Called princess

Gilded and waiting somewhere in one of those Disney castles

Her hands folded demurely in her crushed velvet dress, with perfect little moon shaped cuticles and painted nails

Her golden hair flowing down her knees and those pink ribbons

Drifting off her hat and over the moon that shines and fades away

In the brick-rimmed window

Where she can lean in the wind and let her hair down and sing sonnets about love

And she gives off angst like perfume, and anyone over thirty would choke in her presence


Is not me

I don't look good in dresses, not at all

And my hair isn't long or flowing, mainly short and scruffy, but with character

And I hate the color pink almost as much as make up and lip-gloss

And I don't like waiting for too long, and I usually tap my foot on things if I have to

And I'd rather be killing the dragon, for the prince, with a great big sword with wolves on the hilt

And maybe I'd have a couple of other spiky and deadly morbid things they tell you about in clipped sentences in history class, the kinds of weapons they stop talking about too soon

And you are forced to go back to sleep

Just when you were beginning to think that maybe things were starting to be interesting


It doesn't reflect places,

Places like mesas and desert waterfalls where the lichen paints the walls green and slick and the rocks look like those sunsets you see in those paintings in the dentist's office

Places that make sense to me and don't try to interrupt, where the old red coyotes aren't scared and they watch you from up high and laugh to themselves as you walk by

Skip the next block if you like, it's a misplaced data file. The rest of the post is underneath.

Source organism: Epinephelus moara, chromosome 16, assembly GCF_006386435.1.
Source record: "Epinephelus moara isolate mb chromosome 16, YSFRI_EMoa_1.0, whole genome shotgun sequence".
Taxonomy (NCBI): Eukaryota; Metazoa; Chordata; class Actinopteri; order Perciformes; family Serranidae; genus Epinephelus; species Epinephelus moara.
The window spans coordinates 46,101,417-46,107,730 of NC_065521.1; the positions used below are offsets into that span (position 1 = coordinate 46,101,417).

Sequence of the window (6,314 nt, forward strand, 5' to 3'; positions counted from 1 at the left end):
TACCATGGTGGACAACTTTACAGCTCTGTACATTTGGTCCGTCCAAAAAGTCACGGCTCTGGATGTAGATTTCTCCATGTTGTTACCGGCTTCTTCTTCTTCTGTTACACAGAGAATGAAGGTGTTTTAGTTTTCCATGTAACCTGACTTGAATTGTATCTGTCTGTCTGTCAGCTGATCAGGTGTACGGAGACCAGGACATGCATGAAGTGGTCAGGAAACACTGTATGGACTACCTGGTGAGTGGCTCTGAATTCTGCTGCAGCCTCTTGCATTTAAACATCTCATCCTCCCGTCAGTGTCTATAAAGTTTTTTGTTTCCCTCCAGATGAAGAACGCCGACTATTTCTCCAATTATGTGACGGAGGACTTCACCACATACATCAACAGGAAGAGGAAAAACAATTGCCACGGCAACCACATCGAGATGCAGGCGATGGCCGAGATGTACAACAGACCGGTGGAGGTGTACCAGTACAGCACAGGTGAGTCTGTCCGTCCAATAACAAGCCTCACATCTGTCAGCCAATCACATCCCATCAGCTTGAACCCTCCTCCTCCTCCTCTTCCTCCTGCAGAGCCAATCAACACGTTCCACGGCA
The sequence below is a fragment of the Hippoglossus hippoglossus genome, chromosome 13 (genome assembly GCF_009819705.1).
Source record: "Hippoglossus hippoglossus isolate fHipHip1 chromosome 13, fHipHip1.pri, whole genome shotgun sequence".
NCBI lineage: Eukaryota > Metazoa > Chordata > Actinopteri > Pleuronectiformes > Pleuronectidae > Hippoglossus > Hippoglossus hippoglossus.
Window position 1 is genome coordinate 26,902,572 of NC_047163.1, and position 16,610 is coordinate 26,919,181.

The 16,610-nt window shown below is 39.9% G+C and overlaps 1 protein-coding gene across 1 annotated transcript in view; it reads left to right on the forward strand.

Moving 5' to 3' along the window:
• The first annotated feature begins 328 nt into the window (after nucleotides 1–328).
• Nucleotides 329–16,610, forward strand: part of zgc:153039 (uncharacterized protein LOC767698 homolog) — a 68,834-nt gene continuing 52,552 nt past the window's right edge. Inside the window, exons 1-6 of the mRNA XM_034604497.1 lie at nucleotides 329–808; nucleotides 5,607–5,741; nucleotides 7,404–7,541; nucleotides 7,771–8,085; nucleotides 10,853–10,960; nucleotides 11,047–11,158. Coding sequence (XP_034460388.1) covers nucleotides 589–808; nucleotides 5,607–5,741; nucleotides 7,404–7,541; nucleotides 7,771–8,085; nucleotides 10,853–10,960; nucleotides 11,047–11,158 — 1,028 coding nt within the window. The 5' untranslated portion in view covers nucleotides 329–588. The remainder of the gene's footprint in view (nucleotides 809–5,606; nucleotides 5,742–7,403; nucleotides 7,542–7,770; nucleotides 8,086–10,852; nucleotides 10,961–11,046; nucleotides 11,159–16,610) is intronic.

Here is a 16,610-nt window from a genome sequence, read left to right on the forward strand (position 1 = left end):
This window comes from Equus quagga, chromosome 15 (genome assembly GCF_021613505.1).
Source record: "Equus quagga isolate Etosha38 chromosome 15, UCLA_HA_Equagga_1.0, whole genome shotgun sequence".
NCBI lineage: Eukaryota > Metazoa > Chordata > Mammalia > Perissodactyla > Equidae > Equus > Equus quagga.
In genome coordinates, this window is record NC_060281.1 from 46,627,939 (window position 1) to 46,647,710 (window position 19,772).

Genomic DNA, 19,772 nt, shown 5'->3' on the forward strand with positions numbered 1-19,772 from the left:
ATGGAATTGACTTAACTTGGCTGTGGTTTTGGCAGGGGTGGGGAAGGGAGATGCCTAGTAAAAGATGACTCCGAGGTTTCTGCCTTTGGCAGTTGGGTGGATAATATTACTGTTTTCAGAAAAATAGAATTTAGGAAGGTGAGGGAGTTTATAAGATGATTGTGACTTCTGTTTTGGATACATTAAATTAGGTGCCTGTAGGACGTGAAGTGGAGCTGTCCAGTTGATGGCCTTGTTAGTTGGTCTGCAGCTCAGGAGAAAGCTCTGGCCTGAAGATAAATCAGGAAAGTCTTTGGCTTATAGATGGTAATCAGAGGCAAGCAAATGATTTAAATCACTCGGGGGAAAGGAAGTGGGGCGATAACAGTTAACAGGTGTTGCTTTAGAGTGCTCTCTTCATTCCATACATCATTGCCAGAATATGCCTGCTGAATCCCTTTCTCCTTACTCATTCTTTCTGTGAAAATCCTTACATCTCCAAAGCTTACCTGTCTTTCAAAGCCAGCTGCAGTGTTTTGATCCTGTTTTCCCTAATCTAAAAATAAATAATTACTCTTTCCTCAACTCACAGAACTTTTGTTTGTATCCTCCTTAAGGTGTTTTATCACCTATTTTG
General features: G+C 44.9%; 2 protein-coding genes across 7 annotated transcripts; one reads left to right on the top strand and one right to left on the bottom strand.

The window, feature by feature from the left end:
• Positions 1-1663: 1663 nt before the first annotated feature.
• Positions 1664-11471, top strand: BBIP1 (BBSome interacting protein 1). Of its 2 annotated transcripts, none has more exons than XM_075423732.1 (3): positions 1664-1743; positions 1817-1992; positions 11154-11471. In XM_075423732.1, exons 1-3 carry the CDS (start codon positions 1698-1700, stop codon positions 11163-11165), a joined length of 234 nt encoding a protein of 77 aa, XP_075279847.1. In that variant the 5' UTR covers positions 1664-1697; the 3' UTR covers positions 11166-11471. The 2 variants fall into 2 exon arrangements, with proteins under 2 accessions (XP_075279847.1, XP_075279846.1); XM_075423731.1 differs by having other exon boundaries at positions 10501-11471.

Places where the ravens live in the junipers and talk about the past, about the baking old dead raccoon down interstate 40 and the gas stations where people leave food on the sidewalks and on top of their chipped green vans

Places where the Anazazi drew pictures because they didn't have anything better to do but survive, where surviving isn't easy and isn't' fun, but they drew because they were people and they needed too, and they let you know it from then on, and they sang it in their drawings

Places where the rocks look like men and the women look like rocks and the dogs have sand in their fur and look ready to run off and dance with their coyote brides

Places that are ruggedly handsome and angry and very stubborn and quite lovable

Places where it is best not to hug them, because something with teeth will nip you and you might bleed a little

Although the strange thing would be that you would still love it with all your heart

And you would most definitely forgive it

Places like that are most definitely not Sara


It's calm, and bleeds rustic, like cows on farms, the kinds that moo in those contended voices and have had their horns removed

It's like those wholesome kittens with white paws

You might want to pet it, or give it a teddy bear or some chocolate, the kind in the shape of kittens and hearts

Or maybe give it some purple velvet pillows and pat it on the head and give it a glass of water and a little red flower

Or perhaps even smile at it and note that it got awfully good grades and was a fine member of the community

And always-behaved well and never screwed things up and liked to draw horses

One of those names, the kind you want to deck one day when it accidentally sprays perfume into your backpack

I have always hated those kinds of names

And I can honestly say

That Sara can flit off on the night breeze to it's canopy bed and it can read it's teen novels And it can wish it had a boyfriend and giggle with it's skipping friends, and wonder about many very little things

And it can apply lipstick and smile in the mirror and practice model poses

And it can be good at soccer and it can draw horses

And it can always smile

And it can play chess

And I'll be quite fine with that

As long as Sara leaves me

The hell alone